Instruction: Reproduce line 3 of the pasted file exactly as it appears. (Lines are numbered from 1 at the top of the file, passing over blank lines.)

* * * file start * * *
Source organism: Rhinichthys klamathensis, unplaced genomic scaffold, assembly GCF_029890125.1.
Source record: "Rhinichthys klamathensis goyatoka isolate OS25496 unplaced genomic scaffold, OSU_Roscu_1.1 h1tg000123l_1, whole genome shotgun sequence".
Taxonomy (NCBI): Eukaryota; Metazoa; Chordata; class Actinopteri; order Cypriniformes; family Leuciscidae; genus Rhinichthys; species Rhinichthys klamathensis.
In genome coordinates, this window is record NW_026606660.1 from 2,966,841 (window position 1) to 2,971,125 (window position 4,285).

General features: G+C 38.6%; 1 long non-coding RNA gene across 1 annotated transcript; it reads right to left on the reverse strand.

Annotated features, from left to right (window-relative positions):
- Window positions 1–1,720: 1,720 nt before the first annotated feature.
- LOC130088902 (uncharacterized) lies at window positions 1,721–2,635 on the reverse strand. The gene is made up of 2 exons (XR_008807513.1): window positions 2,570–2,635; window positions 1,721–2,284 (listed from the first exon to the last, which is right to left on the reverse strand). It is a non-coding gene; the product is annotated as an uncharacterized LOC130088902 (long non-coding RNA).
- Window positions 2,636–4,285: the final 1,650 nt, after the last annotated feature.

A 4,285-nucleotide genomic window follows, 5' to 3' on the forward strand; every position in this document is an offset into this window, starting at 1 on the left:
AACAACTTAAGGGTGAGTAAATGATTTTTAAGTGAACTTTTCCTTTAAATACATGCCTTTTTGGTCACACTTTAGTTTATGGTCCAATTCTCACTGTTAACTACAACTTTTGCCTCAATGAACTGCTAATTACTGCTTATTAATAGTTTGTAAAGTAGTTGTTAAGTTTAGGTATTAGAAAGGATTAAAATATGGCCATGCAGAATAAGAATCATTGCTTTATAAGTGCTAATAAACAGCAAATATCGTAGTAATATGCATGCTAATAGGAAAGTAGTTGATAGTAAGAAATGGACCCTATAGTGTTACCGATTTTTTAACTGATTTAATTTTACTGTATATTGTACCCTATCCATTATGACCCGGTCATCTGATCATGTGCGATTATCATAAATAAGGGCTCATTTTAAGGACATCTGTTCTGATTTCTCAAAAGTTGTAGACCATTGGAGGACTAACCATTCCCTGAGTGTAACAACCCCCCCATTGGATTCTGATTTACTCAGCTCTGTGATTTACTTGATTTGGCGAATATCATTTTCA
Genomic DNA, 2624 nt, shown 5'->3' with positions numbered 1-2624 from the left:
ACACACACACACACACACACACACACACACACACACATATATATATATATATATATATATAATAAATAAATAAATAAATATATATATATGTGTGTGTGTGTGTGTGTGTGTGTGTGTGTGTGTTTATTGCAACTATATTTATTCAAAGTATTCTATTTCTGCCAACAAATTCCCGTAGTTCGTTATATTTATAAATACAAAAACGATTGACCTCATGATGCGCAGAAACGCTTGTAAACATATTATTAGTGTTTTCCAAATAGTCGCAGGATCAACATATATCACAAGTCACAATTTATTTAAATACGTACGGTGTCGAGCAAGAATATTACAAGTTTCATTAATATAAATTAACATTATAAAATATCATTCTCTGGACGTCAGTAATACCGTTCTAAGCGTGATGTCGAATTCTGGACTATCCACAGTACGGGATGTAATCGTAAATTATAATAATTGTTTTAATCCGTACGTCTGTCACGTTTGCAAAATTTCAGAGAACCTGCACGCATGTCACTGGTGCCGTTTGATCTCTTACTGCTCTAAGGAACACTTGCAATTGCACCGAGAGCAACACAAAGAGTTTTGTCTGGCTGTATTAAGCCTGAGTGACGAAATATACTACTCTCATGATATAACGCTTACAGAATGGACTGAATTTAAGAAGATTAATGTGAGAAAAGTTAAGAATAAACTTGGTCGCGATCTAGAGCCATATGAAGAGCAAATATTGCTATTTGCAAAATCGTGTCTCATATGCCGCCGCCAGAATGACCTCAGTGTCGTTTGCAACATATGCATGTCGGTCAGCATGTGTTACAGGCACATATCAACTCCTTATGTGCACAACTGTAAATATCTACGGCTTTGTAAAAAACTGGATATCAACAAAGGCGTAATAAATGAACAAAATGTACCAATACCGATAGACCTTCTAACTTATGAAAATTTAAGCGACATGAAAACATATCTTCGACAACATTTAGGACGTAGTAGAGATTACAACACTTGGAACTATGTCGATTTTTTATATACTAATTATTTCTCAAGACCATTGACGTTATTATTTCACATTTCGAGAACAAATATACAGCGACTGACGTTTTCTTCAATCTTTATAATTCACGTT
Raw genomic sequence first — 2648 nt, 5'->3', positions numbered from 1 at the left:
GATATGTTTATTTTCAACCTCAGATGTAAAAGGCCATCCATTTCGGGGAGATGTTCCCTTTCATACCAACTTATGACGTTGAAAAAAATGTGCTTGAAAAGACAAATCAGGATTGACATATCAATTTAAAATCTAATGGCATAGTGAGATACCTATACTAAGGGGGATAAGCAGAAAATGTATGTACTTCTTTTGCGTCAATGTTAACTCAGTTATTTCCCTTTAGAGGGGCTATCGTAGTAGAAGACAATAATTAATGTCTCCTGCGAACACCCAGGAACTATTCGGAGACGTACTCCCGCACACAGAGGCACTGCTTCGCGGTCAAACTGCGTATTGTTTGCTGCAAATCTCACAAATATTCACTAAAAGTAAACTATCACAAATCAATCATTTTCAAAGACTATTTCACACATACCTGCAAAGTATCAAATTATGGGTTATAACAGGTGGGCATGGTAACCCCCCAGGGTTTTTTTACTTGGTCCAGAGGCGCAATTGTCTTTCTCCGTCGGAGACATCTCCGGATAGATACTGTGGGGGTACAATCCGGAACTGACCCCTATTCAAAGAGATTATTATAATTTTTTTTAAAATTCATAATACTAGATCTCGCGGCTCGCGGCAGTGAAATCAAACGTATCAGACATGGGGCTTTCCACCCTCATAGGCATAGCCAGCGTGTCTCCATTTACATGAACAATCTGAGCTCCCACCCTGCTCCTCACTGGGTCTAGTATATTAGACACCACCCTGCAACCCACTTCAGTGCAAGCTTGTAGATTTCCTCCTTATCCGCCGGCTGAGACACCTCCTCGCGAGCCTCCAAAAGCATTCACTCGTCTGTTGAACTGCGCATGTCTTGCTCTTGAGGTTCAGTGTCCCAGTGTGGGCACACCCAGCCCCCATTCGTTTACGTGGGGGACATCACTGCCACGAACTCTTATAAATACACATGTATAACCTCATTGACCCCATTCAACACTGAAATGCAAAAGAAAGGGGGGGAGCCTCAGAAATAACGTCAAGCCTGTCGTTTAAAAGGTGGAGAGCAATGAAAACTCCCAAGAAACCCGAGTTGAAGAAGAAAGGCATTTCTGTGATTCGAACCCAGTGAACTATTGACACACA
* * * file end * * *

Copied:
Taxonomy (NCBI): Eukaryota; Metazoa; Chordata; class Actinopteri; order Cypriniformes; family Leuciscidae; genus Rhinichthys; species Rhinichthys klamathensis.